Using Multi-Drawer Cabinets to Organize Materials
Montessori materials take up a lot of room – that’s a fact. Shelf space always seems to be in short supply, no matter how many shelves you have.
One way to fit more materials on a shelf is to use a cabinet (sometimes called a “tower”) with small drawers. Just like a skyscraper, cabinets make use of vertical space rather than horizontal.
While cabinets can be a great way to organize materials, it’s important not to overuse them. One of the major drawbacks is that the work is not visible to the child while it’s in the cabinet. A shelf full of multi-drawer cabinets isn’t very appealing.
However, when used correctly, they can be a great way to keep materials straight. I always have a few in my classroom, so I’ll show you some examples.
This is my geography cabinet, with drawers for each set of map arrows (found in my Continent Kits), as well as drawers for States and Capitals Matching Cards, organized by region:
This is one of my language cabinets; I call it “Word Study 3”. My son used the “Word Study 1” cabinet in first grade, “Word Study 2” in second, and so on:
Here is another language cabinet, this time focused on Singular/Plural sets as well as some flashcards and matching cards:
You may have some questions about using the cabinets, so let’s take a closer look.
1. Where can I find them?
I found the two white ones at the Container Store, and the blue one was purchased as an art cabinet filled with craft materials. After my kids used up the art stuff, I thought it would make a great language cabinet.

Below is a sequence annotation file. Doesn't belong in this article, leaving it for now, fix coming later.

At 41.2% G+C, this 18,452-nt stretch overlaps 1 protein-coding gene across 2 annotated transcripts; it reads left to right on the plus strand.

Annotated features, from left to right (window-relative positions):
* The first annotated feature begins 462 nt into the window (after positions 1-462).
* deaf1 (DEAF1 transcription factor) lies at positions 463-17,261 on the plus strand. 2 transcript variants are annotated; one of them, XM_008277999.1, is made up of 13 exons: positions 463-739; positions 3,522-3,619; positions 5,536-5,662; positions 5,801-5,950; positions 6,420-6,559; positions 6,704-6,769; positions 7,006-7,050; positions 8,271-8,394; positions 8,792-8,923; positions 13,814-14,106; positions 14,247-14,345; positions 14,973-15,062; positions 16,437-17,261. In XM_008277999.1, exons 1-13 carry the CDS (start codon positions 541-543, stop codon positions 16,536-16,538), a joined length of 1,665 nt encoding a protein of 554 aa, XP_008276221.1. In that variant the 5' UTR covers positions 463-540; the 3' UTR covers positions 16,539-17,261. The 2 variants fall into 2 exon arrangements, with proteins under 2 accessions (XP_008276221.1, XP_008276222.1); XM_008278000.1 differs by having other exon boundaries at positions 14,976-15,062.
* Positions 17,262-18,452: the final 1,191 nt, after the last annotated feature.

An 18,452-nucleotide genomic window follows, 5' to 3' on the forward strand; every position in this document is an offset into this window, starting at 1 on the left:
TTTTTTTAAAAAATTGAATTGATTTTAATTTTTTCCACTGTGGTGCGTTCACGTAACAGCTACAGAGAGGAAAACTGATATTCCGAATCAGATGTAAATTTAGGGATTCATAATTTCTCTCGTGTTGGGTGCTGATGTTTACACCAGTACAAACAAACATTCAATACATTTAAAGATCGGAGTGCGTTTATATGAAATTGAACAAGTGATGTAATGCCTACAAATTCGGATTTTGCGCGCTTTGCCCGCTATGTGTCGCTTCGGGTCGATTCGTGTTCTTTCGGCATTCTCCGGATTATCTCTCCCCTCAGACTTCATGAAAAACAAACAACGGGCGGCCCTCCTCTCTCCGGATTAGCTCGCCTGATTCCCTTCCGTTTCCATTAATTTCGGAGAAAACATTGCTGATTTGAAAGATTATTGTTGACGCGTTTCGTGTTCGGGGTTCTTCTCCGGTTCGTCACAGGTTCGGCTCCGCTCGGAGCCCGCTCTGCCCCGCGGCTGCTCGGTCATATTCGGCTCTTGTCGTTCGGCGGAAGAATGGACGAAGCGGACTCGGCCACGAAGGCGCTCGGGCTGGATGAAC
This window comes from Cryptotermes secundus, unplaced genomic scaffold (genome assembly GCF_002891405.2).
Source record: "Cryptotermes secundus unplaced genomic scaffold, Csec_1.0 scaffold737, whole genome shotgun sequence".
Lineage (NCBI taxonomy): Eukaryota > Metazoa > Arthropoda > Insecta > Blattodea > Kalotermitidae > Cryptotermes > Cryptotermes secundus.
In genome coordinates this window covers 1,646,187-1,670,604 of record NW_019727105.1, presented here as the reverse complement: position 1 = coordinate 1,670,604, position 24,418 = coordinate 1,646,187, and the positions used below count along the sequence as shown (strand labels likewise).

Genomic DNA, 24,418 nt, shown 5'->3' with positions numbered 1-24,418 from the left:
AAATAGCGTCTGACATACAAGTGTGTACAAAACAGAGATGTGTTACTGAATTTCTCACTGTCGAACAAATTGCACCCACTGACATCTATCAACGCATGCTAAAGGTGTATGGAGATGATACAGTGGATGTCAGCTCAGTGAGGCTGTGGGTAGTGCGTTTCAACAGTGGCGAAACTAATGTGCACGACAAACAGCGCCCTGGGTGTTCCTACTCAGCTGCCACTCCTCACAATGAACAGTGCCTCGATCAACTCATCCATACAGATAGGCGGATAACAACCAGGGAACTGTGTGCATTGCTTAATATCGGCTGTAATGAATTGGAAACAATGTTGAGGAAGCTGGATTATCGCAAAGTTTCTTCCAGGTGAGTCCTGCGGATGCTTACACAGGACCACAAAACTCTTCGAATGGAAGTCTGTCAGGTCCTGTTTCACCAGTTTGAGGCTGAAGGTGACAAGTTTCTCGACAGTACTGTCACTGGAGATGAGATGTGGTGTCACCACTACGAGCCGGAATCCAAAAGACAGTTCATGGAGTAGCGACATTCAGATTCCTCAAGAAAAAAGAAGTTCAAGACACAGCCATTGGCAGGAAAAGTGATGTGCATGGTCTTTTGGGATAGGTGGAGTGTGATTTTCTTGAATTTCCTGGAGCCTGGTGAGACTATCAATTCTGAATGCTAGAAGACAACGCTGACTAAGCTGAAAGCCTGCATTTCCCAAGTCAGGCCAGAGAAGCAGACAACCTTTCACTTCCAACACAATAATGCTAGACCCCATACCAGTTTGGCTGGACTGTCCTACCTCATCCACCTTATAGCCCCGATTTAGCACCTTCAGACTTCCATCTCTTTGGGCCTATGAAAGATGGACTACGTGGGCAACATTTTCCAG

I’ve also seen cabinets like these at hardware and home improvement stores, and even at Target in the automotive/home repair section. Of course, you can find them online as well (search for “multi-drawer cabinets”).
2. How do I label them?
The best way to label them is to print the names of the materials on self-adhesive address labels. I like the return address size, as they are small enough to fit right on the cabinet without cutting or bending. But, if you only have regular size labels, they can be cut or have the edges wrapped around the sides of the drawer front.
You may have to experiment with font sizes to make sure the names will fit on the labels. I like to use the Century Gothic font, since that’s what most of my materials use.
3. How can I best use them in the classroom?
Place cabinets where children can access all the drawers. Since the materials are not visible, you may want to have a tray or basket next to the cabinet where you display one of the materials from the cabinet (rotate every month).
If you’re teaching elementary, be sure to include cabinet materials on the workplan. If children show an interest in the materials, let them work on them as often as they like. For instance, some children will start with one word study set (compounds, homonyms) and continue until they’ve finished all the sets for that type of word.
Generally, children should take the entire drawer with the to the rug or table. Most drawers come out easily if you tilt them up, or gently squeeze the sides of the drawer together. You can show the children how to do that when you show them materials from the cabinet.
4. What can I put in them?
Multi-drawer cabinets are traditionally used for word study materials, but I’ve found that they work for other materials as well, like the map arrows pictured above. Some of them have bigger drawers that can accommodate matching cards and flashcards. Here are a few other suggestions:
A. Label one drawer for each letter of the alphabet and place small objects in the drawers that correspond with each letter
B. Pink, Blue, and Green Series work – include rhyming cards, pictures for movable alphabet, and even small objects
C. Math work, like equations and word problem cards, can easily be put in a cabinet. Just label each drawer to show the type of equation or word problem featured
I’m sure many of you have great ideas for using these in the classroom, so feel free to share!